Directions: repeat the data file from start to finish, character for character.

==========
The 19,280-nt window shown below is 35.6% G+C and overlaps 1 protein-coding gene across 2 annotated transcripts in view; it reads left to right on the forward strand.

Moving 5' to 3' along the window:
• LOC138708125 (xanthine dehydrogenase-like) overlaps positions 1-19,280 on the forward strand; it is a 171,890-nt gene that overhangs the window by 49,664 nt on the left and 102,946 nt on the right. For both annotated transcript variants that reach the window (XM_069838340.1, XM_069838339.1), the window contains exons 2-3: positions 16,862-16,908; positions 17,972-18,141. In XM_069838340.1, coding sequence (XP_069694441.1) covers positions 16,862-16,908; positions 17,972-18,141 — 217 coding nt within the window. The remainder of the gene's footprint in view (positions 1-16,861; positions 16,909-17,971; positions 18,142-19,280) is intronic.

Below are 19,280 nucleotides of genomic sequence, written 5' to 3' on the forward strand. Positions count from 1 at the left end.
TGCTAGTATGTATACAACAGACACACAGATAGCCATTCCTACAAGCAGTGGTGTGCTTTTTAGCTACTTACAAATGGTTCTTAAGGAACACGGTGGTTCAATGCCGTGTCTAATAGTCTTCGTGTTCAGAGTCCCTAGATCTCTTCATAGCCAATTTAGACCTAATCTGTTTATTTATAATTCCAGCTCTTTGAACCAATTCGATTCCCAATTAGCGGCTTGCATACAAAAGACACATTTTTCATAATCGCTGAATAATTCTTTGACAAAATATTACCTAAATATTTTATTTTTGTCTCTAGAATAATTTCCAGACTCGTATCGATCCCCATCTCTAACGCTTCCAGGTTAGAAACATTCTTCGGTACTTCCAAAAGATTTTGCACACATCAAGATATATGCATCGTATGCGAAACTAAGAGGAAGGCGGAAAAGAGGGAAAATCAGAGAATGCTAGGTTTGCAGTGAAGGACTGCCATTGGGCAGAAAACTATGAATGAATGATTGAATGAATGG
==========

The 19,280-nt window shown below is 35.6% G+C and overlaps 1 protein-coding gene across 2 annotated transcripts in view; it reads left to right on the forward strand.

Moving 5' to 3' along the window:
• LOC138708125 (xanthine dehydrogenase-like) overlaps positions 1-19,280 on the forward strand; it is a 171,890-nt gene that overhangs the window by 49,664 nt on the left and 102,946 nt on the right. For both annotated transcript variants that reach the window (XM_069838340.1, XM_069838339.1), the window contains exons 2-3: positions 16,862-16,908; positions 17,972-18,141. In XM_069838340.1, coding sequence (XP_069694441.1) covers positions 16,862-16,908; positions 17,972-18,141 — 217 coding nt within the window. The remainder of the gene's footprint in view (positions 1-16,861; positions 16,909-17,971; positions 18,142-19,280) is intronic.

Below are 19,280 nucleotides of genomic sequence, written 5' to 3' on the forward strand. Positions count from 1 at the left end.
TGCTAGTATGTATACAACAGACACACAGATAGCCATTCCTACAAGCAGTGGTGTGCTTTTTAGCTACTTACAAATGGTTCTTAAGGAACACGGTGGTTCAATGCCGTGTCTAATAGTCTTCGTGTTCAGAGTCCCTAGATCTCTTCATAGCCAATTTAGACCTAATCTGTTTATTTATAATTCCAGCTCTTTGAACCAATTCGATTCCCAATTAGCGGCTTGCATACAAAAGACACATTTTTCATAATCGCTGAATAATTCTTTGACAAAATATTACCTAAATATTTTATTTTTGTCTCTAGAATAATTTCCAGACTCGTATCGATCCCCATCTCTAACGCTTCCAGGTTAGAAACATTCTTCGGTACTTCCAAAAGATTTTGCACACATCAAGATATATGCATCGTATGCGAAACTAAGAGGAAGGCGGAAAAGAGGGAAAATCAGAGAATGCTAGGTTTGCAGTGAAGGACTGCCATTGGGCAGAAAACTATGAATGAATGATTGAATGAATGG